We’ve begun a new school year with continued challenges for students, teachers, parents, and other learning guardians. Having spent the spring semester navigating the new world of widespread distance learning, we all hoped the 2020-21 school year could have started in person. Students across the country received a different education experience at home this past spring. In prioritizing student and community health, we’ve accepted there will continue to be variation in students’ learning environments for now—and this calls for a new look at assessments.
While the National Assessment Governing Board decided to proceed with scheduled 2021 testing, most educators have no standardized testing data available from the 2019-20 school year. Research shows that students could be returning to school this fall with half of the expected learning gains in math. Without data from the usual classroom-based and state assessments last spring, one big question on everyone’s mind is how to know where to start this year when addressing learner needs.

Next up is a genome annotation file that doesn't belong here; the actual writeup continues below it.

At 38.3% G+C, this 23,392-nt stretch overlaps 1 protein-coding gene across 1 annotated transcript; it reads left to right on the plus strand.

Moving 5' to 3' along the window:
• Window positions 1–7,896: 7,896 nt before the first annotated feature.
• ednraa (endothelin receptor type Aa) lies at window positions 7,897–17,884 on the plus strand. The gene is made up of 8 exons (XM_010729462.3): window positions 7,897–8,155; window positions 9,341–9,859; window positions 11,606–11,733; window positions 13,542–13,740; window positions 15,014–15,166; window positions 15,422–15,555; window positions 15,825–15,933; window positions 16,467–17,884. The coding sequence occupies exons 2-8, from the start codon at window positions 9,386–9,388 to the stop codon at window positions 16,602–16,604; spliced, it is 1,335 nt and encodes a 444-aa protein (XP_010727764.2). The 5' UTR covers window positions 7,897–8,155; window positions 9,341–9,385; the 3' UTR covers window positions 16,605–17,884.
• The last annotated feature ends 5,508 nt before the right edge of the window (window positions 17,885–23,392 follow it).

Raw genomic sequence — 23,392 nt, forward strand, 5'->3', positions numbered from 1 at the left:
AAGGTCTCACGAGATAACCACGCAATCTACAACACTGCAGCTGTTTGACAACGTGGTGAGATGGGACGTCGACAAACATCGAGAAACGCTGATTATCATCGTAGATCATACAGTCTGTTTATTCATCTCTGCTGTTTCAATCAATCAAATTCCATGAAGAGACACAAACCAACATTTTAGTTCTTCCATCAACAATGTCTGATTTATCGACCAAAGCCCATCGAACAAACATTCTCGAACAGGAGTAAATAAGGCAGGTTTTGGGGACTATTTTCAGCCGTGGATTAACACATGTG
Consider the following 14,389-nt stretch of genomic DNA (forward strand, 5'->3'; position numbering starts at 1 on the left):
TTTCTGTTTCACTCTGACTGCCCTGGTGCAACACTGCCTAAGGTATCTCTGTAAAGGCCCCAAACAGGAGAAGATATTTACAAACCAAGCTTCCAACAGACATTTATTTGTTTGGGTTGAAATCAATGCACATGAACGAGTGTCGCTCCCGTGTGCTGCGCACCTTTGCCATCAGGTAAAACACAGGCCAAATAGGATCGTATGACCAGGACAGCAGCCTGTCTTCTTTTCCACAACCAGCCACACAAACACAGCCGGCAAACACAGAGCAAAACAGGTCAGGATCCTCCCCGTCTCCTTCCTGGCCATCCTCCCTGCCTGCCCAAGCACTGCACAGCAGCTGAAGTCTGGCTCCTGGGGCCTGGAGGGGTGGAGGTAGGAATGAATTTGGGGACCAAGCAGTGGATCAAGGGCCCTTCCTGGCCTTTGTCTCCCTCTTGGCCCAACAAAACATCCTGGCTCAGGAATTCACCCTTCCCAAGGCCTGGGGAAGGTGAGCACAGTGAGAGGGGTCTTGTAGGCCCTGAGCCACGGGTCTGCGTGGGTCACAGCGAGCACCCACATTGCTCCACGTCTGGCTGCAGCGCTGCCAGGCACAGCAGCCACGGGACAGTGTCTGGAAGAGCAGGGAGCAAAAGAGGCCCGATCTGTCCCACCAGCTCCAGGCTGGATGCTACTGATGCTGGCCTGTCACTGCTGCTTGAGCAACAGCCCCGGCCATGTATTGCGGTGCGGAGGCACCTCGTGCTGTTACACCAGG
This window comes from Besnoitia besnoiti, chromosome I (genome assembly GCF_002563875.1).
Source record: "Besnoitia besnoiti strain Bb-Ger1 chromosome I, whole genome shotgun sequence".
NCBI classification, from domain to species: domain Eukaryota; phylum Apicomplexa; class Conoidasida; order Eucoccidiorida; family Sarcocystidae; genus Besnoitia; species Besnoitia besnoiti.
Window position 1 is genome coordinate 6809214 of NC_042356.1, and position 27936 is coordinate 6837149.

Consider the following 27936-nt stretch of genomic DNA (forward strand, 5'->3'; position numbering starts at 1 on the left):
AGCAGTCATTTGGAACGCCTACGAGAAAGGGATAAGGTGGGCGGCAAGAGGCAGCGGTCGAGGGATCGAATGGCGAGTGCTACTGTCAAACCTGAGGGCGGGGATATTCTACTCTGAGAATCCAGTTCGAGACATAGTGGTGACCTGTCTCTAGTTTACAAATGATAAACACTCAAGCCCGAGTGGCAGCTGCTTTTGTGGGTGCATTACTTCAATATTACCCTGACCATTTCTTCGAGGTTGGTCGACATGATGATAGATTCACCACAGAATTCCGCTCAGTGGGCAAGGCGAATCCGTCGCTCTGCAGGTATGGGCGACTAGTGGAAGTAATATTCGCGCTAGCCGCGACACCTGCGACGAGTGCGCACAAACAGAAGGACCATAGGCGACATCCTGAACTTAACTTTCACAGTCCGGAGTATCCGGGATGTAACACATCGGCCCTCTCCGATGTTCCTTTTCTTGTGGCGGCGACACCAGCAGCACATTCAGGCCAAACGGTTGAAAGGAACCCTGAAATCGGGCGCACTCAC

Standardized assessments won’t make the grade
Standardized tests administered early in the year are a typical tool used by schools. Yet this pandemic has shined an even brighter light on the shortcomings of standardized assessments, as both Lorrie Shepard and Dylan Wiliam have recently written about.
While these tests can provide some information about where students are in their learning, they also have unintended consequences. For example, standardized testing often takes away instructional time and puts pressure on teachers who need enough time to deliver the intended curriculum.
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